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Trajectory Design

Trajectory design is one of the main activities performed by the Ames Flight Dynamics team. Trajectories are designed by capitalizing on the fundamental laws of orbital mechanics to achieve a given set of mission objectives. The results include the computation of the required maneuvers and concept of operations to achieve a final destination in space given a set of initial conditions defined by particular mission constraints.

The team uses high-fidelity propagation models that often include accurate gravity fields of multiple celestial objects, solar radiation pressure, third body effects and atmospheric drag. The baseline trajectory must take into account these perturbations in order to produce a robust design. In addition, the FD team has developed the capability to perform statistical simulations to address the uncertainties associated with the orbit determination, the maneuver performance and the deployment from the launch vehicle or primary spacecraft.

The Flight Dynamics team utilizes several high fidelity commercial software as well as in-house capabilities. As the mission design matures, an effective trajectory will provide optimal support for payload objectives, navigation, power generation, propulsion, communication, and data transfer, among other subsystem considerations. The Ames FD team has experience with the design of trajectories in the interplanetary and the Earth-Moon systems through several methods such as low energy solutions, direct transfers, and phasing loops for flyby targeting, among others.

Cis-lunar trajectory & orbit design

ARCUS trajectory image
Figure 1: Arcus nominal trajectory design. The trajectory is represented in a Earth-Moon rotating frame, and it corresponds to a P/4 lunar resonant orbit propagated for 2 years.

Arcus Trajectory Description

  • Ames FD specialty in cis-lunar trajectories and orbits include Lunar Resonant Orbits (LRO) that enable science mission designs with access to deep space conditions for observations and data collection, with repeated access to ground stations for high data rate downlink, while avoiding undesired lunar perturbations that would alter the stability of the orbit.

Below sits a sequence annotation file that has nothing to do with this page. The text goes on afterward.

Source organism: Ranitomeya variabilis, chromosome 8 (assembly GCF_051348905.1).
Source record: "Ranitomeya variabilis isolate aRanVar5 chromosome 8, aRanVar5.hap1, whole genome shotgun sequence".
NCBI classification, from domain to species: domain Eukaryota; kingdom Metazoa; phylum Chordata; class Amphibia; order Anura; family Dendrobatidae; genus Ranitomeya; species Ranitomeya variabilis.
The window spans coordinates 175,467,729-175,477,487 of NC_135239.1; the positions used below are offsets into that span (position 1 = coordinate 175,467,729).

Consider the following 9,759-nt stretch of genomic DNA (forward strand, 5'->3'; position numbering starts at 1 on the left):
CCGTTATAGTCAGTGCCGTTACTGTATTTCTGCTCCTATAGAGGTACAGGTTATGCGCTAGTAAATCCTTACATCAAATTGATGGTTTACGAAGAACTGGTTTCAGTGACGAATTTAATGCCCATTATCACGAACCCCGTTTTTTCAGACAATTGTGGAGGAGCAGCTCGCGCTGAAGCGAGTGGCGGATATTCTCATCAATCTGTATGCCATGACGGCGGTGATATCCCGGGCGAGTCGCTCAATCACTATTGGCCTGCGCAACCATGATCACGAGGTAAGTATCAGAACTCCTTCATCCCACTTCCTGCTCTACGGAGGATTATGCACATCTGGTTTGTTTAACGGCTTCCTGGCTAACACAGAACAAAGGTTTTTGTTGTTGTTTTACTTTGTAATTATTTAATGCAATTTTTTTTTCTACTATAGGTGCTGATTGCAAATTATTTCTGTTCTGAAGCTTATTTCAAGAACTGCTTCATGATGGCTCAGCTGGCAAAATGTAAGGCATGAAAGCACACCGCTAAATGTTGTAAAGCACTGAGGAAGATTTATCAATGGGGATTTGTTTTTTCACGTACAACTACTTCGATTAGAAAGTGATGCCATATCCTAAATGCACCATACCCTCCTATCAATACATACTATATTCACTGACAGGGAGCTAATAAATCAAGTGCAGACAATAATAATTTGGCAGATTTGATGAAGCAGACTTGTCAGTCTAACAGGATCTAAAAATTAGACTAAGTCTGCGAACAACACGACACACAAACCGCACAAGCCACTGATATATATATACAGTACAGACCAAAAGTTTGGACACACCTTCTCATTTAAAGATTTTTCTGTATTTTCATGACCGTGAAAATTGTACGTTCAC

• The lunar transfer trajectory uses phasing loops to accommodate launch dispersions efficiently for reliable, accurate lunar encounter to allow delta-V savings. The phasing loop transfer to lunar encounter supports insertion into lunar orbit or lunar gravity assist techniques.
  • Ames Arcus mission, currently in competition for NASA Science Mission Directorate 2021 MIDEX program uses a novel P/4 LRO with orbit period set to ¼ of the Moon’s orbit period.
Sped-up animation of a transfer using 3.5 phasing loops and a lunar swing-by to reach a lunar resonant orbit, shown in the earth centered inertial reference frame. The final orbit completes four orbit cycles for every one lunar orbit cycle about the Earth. Credits: NASA

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HelioSwarm Trajectory Description

helioswarm diagram
A P/2 lunar resonant orbit in the Earth Centered Inertial (ECI) and Earth-Moon Rotating (ROT) frames.
  • Ames’ HelioSwarm mission, currently in competition for Step 2 of NASA’s SMD 2018 Heliophysics MIDEX opportunity, uses a P/2 LRO with an orbit period set to ½ of the Moon’s orbit period.
  • HelioSwarm uses phasing loops to target a lunar swingby. The flyby adds energy to the orbit and changes the orbit plane, reducing fuel costs to reach the final science orbit.
  • Post-swingby maneuvers reach a science orbit aligned for long-term resonance; when the swarm reaches apogee, the Moon is 90° away in its Earth-centered orbit, preventing unwanted re-encounter with the Moon.
  • HelioSwarm resonant orbit is moderately elliptical, allowing quick data transfer with ground stations near perigee and extended science data collection near apogee.
A transfer using 3.5 loops and a lunar swing-by to reach a lunar resonant orbit, shown in Earth-Moon rotating reference frame. Credits: NASA
A swarm of eight spacecraft orbiting a central spacecraft, shown in Velocity, Normal, Conormal (VNC) reference frame. Credits: NASA

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